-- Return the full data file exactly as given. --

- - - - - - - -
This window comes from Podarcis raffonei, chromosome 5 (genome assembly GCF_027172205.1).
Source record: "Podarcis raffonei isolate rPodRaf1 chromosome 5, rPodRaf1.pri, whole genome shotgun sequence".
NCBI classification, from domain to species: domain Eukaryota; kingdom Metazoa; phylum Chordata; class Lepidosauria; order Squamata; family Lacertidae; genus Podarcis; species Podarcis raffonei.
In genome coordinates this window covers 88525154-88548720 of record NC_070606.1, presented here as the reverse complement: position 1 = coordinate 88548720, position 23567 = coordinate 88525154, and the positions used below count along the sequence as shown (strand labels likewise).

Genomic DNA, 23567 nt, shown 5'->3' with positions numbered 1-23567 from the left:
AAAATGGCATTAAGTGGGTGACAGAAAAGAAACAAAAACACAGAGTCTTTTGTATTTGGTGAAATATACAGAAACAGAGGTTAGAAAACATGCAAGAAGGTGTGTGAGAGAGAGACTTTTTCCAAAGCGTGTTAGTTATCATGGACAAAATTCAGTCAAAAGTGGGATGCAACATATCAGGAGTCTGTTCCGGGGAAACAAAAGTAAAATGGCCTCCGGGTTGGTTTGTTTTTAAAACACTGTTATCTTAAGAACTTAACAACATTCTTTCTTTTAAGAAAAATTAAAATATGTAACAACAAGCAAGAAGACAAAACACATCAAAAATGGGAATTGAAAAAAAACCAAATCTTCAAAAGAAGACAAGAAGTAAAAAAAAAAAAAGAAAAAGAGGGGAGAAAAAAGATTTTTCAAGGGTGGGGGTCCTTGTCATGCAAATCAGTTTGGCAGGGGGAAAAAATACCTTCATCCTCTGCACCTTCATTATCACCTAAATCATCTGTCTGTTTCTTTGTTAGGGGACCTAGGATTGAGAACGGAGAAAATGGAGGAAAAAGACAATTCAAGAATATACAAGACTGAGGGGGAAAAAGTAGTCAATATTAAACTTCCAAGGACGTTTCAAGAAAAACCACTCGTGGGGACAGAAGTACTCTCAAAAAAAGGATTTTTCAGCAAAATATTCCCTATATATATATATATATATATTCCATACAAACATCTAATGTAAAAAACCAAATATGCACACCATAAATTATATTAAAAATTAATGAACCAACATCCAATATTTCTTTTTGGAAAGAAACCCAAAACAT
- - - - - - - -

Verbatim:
This window comes from Podarcis raffonei, chromosome 5 (genome assembly GCF_027172205.1).
Source record: "Podarcis raffonei isolate rPodRaf1 chromosome 5, rPodRaf1.pri, whole genome shotgun sequence".
NCBI classification, from domain to species: domain Eukaryota; kingdom Metazoa; phylum Chordata; class Lepidosauria; order Squamata; family Lacertidae; genus Podarcis; species Podarcis raffonei.
In genome coordinates this window covers 88525154-88548720 of record NC_070606.1, presented here as the reverse complement: position 1 = coordinate 88548720, position 23567 = coordinate 88525154, and the positions used below count along the sequence as shown (strand labels likewise).

Genomic DNA, 23567 nt, shown 5'->3' with positions numbered 1-23567 from the left:
AAAATGGCATTAAGTGGGTGACAGAAAAGAAACAAAAACACAGAGTCTTTTGTATTTGGTGAAATATACAGAAACAGAGGTTAGAAAACATGCAAGAAGGTGTGTGAGAGAGAGACTTTTTCCAAAGCGTGTTAGTTATCATGGACAAAATTCAGTCAAAAGTGGGATGCAACATATCAGGAGTCTGTTCCGGGGAAACAAAAGTAAAATGGCCTCCGGGTTGGTTTGTTTTTAAAACACTGTTATCTTAAGAACTTAACAACATTCTTTCTTTTAAGAAAAATTAAAATATGTAACAACAAGCAAGAAGACAAAACACATCAAAAATGGGAATTGAAAAAAAACCAAATCTTCAAAAGAAGACAAGAAGTAAAAAAAAAAAAAGAAAAAGAGGGGAGAAAAAAGATTTTTCAAGGGTGGGGGTCCTTGTCATGCAAATCAGTTTGGCAGGGGGAAAAAATACCTTCATCCTCTGCACCTTCATTATCACCTAAATCATCTGTCTGTTTCTTTGTTAGGGGACCTAGGATTGAGAACGGAGAAAATGGAGGAAAAAGACAATTCAAGAATATACAAGACTGAGGGGGAAAAAGTAGTCAATATTAAACTTCCAAGGACGTTTCAAGAAAAACCACTCGTGGGGACAGAAGTACTCTCAAAAAAAGGATTTTTCAGCAAAATATTCCCTATATATATATATATATATATTCCATACAAACATCTAATGTAAAAAACCAAATATGCACACCATAAATTATATTAAAAATTAATGAACCAACATCCAATATTTCTTTTTGGAAAGAAACCCAAAACAT